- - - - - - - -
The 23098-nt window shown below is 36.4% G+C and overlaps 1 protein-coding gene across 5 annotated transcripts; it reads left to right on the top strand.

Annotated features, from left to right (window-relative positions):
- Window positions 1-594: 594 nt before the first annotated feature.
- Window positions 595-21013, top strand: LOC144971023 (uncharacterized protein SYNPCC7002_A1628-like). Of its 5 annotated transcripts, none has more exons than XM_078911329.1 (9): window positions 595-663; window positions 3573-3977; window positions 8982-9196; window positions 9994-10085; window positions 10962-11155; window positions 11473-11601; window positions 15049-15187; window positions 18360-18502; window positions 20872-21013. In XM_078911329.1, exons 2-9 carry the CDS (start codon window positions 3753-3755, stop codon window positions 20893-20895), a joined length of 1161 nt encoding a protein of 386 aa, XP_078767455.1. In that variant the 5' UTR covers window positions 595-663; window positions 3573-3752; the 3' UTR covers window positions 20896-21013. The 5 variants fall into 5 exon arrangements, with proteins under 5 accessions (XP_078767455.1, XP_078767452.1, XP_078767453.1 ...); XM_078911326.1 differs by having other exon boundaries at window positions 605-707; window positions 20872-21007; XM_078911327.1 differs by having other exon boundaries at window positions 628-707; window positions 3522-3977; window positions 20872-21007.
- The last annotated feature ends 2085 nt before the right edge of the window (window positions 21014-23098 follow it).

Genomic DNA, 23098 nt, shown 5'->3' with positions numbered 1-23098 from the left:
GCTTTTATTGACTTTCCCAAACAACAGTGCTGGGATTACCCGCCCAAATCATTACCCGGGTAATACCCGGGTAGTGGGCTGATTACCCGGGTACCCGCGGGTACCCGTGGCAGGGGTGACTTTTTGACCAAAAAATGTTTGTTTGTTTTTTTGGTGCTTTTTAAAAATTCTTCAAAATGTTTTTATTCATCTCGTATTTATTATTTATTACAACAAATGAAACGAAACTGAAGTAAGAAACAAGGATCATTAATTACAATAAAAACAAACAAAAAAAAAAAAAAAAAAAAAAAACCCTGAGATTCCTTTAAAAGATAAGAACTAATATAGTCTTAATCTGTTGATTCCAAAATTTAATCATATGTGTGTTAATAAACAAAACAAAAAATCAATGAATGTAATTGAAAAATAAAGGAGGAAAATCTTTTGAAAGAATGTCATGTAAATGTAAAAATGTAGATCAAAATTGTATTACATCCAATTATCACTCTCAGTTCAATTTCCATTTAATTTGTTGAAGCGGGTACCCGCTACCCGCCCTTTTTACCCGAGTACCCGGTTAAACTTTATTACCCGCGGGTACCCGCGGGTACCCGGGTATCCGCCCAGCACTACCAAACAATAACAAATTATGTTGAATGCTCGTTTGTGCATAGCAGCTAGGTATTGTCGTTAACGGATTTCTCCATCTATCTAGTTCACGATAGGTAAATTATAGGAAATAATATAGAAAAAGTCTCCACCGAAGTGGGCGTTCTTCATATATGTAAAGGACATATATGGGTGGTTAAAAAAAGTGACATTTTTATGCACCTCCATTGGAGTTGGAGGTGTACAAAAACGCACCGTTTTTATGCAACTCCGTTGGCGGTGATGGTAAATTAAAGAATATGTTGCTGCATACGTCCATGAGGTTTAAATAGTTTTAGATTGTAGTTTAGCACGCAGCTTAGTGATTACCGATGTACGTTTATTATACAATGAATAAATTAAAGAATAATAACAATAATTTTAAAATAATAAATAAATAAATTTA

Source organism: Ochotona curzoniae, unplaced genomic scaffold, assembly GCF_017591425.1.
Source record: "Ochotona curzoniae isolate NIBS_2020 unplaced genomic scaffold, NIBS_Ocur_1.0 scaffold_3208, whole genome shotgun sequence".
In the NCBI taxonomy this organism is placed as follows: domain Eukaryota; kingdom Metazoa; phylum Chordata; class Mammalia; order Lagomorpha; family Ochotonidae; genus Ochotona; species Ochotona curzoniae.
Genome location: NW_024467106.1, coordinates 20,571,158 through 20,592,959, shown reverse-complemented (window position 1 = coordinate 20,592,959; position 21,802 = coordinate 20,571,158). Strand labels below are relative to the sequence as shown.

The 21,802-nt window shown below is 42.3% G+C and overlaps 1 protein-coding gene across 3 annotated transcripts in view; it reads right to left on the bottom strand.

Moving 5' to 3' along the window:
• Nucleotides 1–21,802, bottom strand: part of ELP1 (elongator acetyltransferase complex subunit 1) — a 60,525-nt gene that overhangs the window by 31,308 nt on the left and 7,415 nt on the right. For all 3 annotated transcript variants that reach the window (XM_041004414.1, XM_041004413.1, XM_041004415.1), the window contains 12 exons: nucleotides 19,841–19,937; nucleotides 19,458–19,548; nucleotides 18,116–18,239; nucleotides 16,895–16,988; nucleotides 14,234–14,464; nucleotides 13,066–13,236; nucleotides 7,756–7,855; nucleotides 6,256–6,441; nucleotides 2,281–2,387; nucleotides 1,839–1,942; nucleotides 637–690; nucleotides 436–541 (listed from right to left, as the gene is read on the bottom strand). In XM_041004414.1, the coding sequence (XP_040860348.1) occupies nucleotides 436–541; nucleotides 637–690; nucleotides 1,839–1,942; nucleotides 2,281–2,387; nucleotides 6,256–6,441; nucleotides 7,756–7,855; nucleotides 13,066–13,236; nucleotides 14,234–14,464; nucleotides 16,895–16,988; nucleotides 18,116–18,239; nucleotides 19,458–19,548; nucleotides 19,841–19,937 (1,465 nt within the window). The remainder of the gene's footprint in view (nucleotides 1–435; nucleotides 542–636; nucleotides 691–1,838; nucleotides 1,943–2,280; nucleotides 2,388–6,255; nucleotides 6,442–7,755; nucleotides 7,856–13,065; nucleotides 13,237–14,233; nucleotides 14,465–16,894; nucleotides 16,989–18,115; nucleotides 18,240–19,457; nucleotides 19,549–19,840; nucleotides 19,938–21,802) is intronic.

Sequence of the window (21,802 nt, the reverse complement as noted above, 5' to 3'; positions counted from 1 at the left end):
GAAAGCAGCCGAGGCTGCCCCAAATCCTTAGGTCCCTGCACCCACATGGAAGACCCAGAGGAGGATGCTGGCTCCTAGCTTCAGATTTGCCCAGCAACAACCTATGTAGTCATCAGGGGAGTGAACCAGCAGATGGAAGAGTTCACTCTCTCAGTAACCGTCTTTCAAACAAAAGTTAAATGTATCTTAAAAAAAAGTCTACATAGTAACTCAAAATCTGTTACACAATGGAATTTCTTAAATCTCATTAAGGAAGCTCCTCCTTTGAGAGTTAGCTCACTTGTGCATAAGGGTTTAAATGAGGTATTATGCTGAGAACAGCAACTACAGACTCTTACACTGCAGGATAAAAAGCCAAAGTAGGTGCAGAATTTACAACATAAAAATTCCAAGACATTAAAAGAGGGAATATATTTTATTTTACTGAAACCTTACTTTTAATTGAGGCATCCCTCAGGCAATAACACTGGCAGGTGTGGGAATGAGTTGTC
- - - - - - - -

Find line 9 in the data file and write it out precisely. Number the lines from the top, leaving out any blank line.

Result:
Source record: "Ochotona curzoniae isolate NIBS_2020 unplaced genomic scaffold, NIBS_Ocur_1.0 scaffold_3208, whole genome shotgun sequence".